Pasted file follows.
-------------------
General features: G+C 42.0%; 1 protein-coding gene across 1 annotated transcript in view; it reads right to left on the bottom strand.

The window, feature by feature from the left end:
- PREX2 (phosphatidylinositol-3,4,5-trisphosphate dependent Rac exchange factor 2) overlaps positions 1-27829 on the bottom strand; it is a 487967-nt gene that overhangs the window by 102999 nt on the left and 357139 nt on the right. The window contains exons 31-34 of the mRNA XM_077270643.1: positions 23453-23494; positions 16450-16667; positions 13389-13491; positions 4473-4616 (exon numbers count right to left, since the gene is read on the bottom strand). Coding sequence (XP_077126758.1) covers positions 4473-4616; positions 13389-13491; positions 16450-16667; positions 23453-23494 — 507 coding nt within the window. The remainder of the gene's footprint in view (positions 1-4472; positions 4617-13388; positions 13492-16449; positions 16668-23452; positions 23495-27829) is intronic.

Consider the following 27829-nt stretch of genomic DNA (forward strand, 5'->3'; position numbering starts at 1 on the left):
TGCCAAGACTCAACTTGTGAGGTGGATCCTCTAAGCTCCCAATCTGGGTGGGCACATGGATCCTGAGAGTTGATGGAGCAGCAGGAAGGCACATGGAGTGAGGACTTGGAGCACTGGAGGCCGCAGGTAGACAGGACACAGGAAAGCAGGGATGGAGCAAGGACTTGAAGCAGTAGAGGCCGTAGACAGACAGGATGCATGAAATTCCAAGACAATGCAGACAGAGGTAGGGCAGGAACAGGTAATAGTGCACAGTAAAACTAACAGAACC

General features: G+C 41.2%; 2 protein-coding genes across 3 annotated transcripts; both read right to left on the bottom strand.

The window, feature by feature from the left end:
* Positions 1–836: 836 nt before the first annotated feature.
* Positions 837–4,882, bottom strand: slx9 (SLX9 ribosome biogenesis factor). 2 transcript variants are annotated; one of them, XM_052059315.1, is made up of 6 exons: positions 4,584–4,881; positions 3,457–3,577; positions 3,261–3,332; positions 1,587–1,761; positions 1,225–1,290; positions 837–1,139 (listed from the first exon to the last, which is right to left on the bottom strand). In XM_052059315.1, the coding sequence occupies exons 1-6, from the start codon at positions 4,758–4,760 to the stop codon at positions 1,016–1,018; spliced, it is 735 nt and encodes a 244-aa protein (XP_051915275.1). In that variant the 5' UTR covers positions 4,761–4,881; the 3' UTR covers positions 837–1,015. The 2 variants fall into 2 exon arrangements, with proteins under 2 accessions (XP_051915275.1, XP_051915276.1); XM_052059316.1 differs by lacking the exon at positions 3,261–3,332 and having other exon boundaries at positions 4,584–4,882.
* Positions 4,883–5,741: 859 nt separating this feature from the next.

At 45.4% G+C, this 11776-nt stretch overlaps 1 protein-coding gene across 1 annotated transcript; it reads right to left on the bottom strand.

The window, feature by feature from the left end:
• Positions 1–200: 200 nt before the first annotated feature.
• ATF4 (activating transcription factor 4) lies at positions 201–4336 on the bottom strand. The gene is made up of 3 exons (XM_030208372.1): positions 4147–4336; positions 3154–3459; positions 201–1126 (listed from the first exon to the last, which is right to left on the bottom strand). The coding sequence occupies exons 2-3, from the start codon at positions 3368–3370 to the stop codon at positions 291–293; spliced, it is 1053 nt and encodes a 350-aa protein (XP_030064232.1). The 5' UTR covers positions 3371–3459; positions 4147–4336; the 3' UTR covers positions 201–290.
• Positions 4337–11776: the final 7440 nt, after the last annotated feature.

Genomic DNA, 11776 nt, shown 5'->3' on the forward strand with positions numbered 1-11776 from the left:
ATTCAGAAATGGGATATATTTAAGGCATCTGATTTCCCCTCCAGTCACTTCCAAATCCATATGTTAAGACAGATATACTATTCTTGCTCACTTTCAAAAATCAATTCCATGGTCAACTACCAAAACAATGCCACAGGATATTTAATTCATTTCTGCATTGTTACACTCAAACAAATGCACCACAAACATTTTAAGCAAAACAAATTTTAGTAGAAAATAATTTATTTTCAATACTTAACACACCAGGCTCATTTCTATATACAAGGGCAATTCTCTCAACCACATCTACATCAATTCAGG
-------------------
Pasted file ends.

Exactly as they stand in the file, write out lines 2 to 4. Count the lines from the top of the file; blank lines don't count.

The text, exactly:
The window, feature by feature from the left end:
- PREX2 (phosphatidylinositol-3,4,5-trisphosphate dependent Rac exchange factor 2) overlaps positions 1-27829 on the bottom strand; it is a 487967-nt gene that overhangs the window by 102999 nt on the left and 357139 nt on the right. The window contains exons 31-34 of the mRNA XM_077270643.1: positions 23453-23494; positions 16450-16667; positions 13389-13491; positions 4473-4616 (exon numbers count right to left, since the gene is read on the bottom strand). Coding sequence (XP_077126758.1) covers positions 4473-4616; positions 13389-13491; positions 16450-16667; positions 23453-23494 — 507 coding nt within the window. The remainder of the gene's footprint in view (positions 1-4472; positions 4617-13388; positions 13492-16449; positions 16668-23452; positions 23495-27829) is intronic.

Consider the following 27829-nt stretch of genomic DNA (forward strand, 5'->3'; position numbering starts at 1 on the left):